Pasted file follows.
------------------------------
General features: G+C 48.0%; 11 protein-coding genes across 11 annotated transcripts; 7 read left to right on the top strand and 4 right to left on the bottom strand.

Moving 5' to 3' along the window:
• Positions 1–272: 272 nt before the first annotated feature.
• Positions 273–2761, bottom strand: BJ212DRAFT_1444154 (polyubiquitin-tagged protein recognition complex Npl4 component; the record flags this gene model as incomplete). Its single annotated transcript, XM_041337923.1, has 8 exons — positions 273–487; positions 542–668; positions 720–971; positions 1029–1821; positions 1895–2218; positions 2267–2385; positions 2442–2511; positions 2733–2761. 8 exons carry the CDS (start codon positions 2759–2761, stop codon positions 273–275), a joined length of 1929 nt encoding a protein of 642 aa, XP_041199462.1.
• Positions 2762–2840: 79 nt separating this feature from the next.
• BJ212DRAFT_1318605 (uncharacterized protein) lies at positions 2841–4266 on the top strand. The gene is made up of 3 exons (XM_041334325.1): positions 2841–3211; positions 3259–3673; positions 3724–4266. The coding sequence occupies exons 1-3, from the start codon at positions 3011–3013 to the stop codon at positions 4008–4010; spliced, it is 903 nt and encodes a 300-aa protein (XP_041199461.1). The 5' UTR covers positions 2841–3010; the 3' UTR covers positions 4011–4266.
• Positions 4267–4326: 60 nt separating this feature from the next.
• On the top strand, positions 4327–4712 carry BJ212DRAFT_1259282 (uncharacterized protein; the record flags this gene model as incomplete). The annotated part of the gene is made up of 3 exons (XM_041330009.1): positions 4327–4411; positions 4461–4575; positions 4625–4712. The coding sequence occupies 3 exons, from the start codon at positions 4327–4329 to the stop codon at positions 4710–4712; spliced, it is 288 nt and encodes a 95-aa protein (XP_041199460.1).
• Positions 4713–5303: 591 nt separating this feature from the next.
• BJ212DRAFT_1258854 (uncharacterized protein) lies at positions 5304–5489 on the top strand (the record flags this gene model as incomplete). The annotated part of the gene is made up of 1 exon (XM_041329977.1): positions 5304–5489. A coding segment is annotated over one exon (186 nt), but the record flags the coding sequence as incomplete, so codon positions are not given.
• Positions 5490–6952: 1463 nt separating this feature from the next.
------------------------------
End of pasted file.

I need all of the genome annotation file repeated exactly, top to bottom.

General features: G+C 48.0%; 11 protein-coding genes across 11 annotated transcripts; 7 read left to right on the top strand and 4 right to left on the bottom strand.

Moving 5' to 3' along the window:
• Positions 1–272: 272 nt before the first annotated feature.
• Positions 273–2761, bottom strand: BJ212DRAFT_1444154 (polyubiquitin-tagged protein recognition complex Npl4 component; the record flags this gene model as incomplete). Its single annotated transcript, XM_041337923.1, has 8 exons — positions 273–487; positions 542–668; positions 720–971; positions 1029–1821; positions 1895–2218; positions 2267–2385; positions 2442–2511; positions 2733–2761. 8 exons carry the CDS (start codon positions 2759–2761, stop codon positions 273–275), a joined length of 1929 nt encoding a protein of 642 aa, XP_041199462.1.
• Positions 2762–2840: 79 nt separating this feature from the next.
• BJ212DRAFT_1318605 (uncharacterized protein) lies at positions 2841–4266 on the top strand. The gene is made up of 3 exons (XM_041334325.1): positions 2841–3211; positions 3259–3673; positions 3724–4266. The coding sequence occupies exons 1-3, from the start codon at positions 3011–3013 to the stop codon at positions 4008–4010; spliced, it is 903 nt and encodes a 300-aa protein (XP_041199461.1). The 5' UTR covers positions 2841–3010; the 3' UTR covers positions 4011–4266.
• Positions 4267–4326: 60 nt separating this feature from the next.
• On the top strand, positions 4327–4712 carry BJ212DRAFT_1259282 (uncharacterized protein; the record flags this gene model as incomplete). The annotated part of the gene is made up of 3 exons (XM_041330009.1): positions 4327–4411; positions 4461–4575; positions 4625–4712. The coding sequence occupies 3 exons, from the start codon at positions 4327–4329 to the stop codon at positions 4710–4712; spliced, it is 288 nt and encodes a 95-aa protein (XP_041199460.1).
• Positions 4713–5303: 591 nt separating this feature from the next.
• BJ212DRAFT_1258854 (uncharacterized protein) lies at positions 5304–5489 on the top strand (the record flags this gene model as incomplete). The annotated part of the gene is made up of 1 exon (XM_041329977.1): positions 5304–5489. A coding segment is annotated over one exon (186 nt), but the record flags the coding sequence as incomplete, so codon positions are not given.
• Positions 5490–6952: 1463 nt separating this feature from the next.